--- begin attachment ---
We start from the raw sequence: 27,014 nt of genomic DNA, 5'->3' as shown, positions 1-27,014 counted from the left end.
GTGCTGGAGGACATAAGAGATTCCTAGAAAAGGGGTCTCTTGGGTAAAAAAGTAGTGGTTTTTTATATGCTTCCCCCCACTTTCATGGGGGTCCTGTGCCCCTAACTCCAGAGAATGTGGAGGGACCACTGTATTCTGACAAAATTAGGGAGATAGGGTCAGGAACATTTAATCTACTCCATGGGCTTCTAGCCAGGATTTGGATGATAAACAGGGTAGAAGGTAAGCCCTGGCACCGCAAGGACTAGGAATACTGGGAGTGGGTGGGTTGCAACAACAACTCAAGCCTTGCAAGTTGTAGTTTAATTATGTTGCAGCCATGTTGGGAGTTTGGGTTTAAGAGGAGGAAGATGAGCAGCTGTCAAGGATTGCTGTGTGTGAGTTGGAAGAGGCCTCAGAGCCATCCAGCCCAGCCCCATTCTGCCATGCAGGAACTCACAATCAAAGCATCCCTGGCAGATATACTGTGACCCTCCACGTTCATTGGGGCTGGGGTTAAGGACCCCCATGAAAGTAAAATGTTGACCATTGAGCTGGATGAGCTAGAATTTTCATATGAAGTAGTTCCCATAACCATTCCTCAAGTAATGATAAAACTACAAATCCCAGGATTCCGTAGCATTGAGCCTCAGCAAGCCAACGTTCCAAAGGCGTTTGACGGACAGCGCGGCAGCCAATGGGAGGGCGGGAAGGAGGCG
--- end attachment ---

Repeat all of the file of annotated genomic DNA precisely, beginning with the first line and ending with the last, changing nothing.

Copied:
We start from the raw sequence: 27,014 nt of genomic DNA, 5'->3' as shown, positions 1-27,014 counted from the left end.
GTGCTGGAGGACATAAGAGATTCCTAGAAAAGGGGTCTCTTGGGTAAAAAAGTAGTGGTTTTTTATATGCTTCCCCCCACTTTCATGGGGGTCCTGTGCCCCTAACTCCAGAGAATGTGGAGGGACCACTGTATTCTGACAAAATTAGGGAGATAGGGTCAGGAACATTTAATCTACTCCATGGGCTTCTAGCCAGGATTTGGATGATAAACAGGGTAGAAGGTAAGCCCTGGCACCGCAAGGACTAGGAATACTGGGAGTGGGTGGGTTGCAACAACAACTCAAGCCTTGCAAGTTGTAGTTTAATTATGTTGCAGCCATGTTGGGAGTTTGGGTTTAAGAGGAGGAAGATGAGCAGCTGTCAAGGATTGCTGTGTGTGAGTTGGAAGAGGCCTCAGAGCCATCCAGCCCAGCCCCATTCTGCCATGCAGGAACTCACAATCAAAGCATCCCTGGCAGATATACTGTGACCCTCCACGTTCATTGGGGCTGGGGTTAAGGACCCCCATGAAAGTAAAATGTTGACCATTGAGCTGGATGAGCTAGAATTTTCATATGAAGTAGTTCCCATAACCATTCCTCAAGTAATGATAAAACTACAAATCCCAGGATTCCGTAGCATTGAGCCTCAGCAAGCCAACGTTCCAAAGGCGTTTGACGGACAGCGCGGCAGCCAATGGGAGGGCGGGAAGGAGGCG